Find outfit formulas that work.  

Cataloging what I wore each day for a few weeks and noting what I felt most comfortable and confident in and what mornings I was able to stay in my first outfit I chose really helped me identify the gaps in my closet and figure out the easiest way for me to get dressed each day. At first, I thought I needed to work on getting more work appropriate pants and tops and that I had too many dresses in my closet, but I ended up realizing that’s what I like best, so that’s what I should wear most often.

The Cool Factor by Andrea Linett was much more aspirational and theoretical than the practical guide in The Curated Closet. I did appreciate that it profiled women with various lifestyles and body types. It advocated for a much more severely edited style. While I greatly admire that approach, because of my size and shape, I just have much fewer options with regards to style. If I had an unlimited budget, I might have a bit more freedom to focus on “cool.” I mean, how effortlessly chic would I be if I only shopped at Eileen Fisher?

Still, I took away some valuable advice from this book.

Being ‘cool’ is not synonymous with being trendy.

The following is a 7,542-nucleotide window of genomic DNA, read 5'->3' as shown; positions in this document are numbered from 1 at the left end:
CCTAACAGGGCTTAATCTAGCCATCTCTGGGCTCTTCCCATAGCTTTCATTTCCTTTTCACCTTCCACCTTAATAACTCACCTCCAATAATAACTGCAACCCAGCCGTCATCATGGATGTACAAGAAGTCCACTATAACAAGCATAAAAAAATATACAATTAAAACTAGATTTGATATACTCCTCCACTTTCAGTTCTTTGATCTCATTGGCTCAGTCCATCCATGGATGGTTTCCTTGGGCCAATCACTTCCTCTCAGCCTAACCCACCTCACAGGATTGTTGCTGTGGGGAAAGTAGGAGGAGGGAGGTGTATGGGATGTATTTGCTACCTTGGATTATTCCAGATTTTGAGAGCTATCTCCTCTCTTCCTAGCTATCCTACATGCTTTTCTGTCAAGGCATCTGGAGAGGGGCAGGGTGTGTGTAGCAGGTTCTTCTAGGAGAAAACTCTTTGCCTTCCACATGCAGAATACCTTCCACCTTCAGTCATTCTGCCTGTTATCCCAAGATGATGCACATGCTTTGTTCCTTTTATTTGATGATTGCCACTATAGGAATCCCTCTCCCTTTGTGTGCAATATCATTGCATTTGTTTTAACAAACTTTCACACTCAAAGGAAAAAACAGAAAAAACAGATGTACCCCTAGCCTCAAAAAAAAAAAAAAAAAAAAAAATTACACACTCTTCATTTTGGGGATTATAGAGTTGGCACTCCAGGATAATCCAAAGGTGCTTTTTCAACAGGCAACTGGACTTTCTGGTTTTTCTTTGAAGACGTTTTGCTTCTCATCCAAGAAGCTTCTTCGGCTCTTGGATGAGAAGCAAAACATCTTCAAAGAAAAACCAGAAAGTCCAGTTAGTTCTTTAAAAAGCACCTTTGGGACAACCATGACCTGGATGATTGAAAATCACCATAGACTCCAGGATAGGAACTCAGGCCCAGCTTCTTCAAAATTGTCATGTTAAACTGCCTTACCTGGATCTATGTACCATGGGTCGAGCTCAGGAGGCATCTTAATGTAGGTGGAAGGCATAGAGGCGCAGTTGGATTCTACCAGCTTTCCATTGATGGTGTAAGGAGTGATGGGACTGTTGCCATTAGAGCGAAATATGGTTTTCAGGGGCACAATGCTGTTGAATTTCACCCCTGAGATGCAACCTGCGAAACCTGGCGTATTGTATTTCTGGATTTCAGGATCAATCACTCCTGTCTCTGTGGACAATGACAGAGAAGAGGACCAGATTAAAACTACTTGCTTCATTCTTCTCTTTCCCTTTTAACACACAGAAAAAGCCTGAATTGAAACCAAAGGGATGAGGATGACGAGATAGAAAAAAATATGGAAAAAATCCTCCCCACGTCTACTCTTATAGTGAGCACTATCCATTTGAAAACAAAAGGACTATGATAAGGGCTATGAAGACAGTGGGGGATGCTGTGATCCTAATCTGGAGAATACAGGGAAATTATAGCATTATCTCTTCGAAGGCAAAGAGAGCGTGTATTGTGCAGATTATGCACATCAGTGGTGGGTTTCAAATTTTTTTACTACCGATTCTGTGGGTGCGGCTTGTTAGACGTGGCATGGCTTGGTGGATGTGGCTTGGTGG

There’s a different between being fashionable and having style. I can admire the sleek, chic style of one woman and the relaxed, laid-back style of another, and know that my own personal version of cool is closer to Zoey Deschanel in the New Girl. (I also rock a lot of polka dots and routinely handle glitter).

Accessories help create a signature look. 

I love my chunky turquoise necklace, my Star Wars slip-on Vans, and my Kate Spade typewriter bag. These, more than anything, contribute to my own unique style.

It’s taken a few years, but I’ve finally gotten comfortable putting pictures of myself on the internet and talking about how I choose my clothes. I still have other interests, like books, vegetarian cooking, and exploring California, but ‘style’ is going to be a real category on this blog from now on.